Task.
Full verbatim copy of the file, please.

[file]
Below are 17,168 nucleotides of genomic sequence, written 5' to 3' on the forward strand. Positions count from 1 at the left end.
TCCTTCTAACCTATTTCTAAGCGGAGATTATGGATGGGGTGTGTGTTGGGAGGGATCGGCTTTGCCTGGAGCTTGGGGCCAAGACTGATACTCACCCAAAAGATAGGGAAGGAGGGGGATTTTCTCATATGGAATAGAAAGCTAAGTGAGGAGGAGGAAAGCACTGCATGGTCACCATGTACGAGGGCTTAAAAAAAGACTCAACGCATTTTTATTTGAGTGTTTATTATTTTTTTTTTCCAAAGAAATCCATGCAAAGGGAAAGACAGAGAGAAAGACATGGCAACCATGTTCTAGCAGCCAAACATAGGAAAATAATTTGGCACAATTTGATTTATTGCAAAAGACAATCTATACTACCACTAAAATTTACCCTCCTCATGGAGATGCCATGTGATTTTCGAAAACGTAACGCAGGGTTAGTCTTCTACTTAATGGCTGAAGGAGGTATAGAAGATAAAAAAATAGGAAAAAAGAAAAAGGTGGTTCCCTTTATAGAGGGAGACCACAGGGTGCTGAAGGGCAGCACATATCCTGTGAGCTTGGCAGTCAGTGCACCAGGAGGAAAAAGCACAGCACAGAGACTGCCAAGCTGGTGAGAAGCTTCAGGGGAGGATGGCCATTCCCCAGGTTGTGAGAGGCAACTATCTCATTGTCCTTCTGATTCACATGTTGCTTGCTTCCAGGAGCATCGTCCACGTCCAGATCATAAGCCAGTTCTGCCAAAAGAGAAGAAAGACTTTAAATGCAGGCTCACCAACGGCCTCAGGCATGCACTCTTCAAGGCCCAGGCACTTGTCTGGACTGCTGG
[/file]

Below are 17,168 nucleotides of genomic sequence, written 5' to 3' on the forward strand. Positions count from 1 at the left end.
TCCTTCTAACCTATTTCTAAGCGGAGATTATGGATGGGGTGTGTGTTGGGAGGGATCGGCTTTGCCTGGAGCTTGGGGCCAAGACTGATACTCACCCAAAAGATAGGGAAGGAGGGGGATTTTCTCATATGGAATAGAAAGCTAAGTGAGGAGGAGGAAAGCACTGCATGGTCACCATGTACGAGGGCTTAAAAAAAGACTCAACGCATTTTTATTTGAGTGTTTATTATTTTTTTTTTCCAAAGAAATCCATGCAAAGGGAAAGACAGAGAGAAAGACATGGCAACCATGTTCTAGCAGCCAAACATAGGAAAATAATTTGGCACAATTTGATTTATTGCAAAAGACAATCTATACTACCACTAAAATTTACCCTCCTCATGGAGATGCCATGTGATTTTCGAAAACGTAACGCAGGGTTAGTCTTCTACTTAATGGCTGAAGGAGGTATAGAAGATAAAAAAATAGGAAAAAAGAAAAAGGTGGTTCCCTTTATAGAGGGAGACCACAGGGTGCTGAAGGGCAGCACATATCCTGTGAGCTTGGCAGTCAGTGCACCAGGAGGAAAAAGCACAGCACAGAGACTGCCAAGCTGGTGAGAAGCTTCAGGGGAGGATGGCCATTCCCCAGGTTGTGAGAGGCAACTATCTCATTGTCCTTCTGATTCACATGTTGCTTGCTTCCAGGAGCATCGTCCACGTCCAGATCATAAGCCAGTTCTGCCAAAAGAGAAGAAAGACTTTAAATGCAGGCTCACCAACGGCCTCAGGCATGCACTCTTCAAGGCCCAGGCACTTGTCTGGACTGCTGG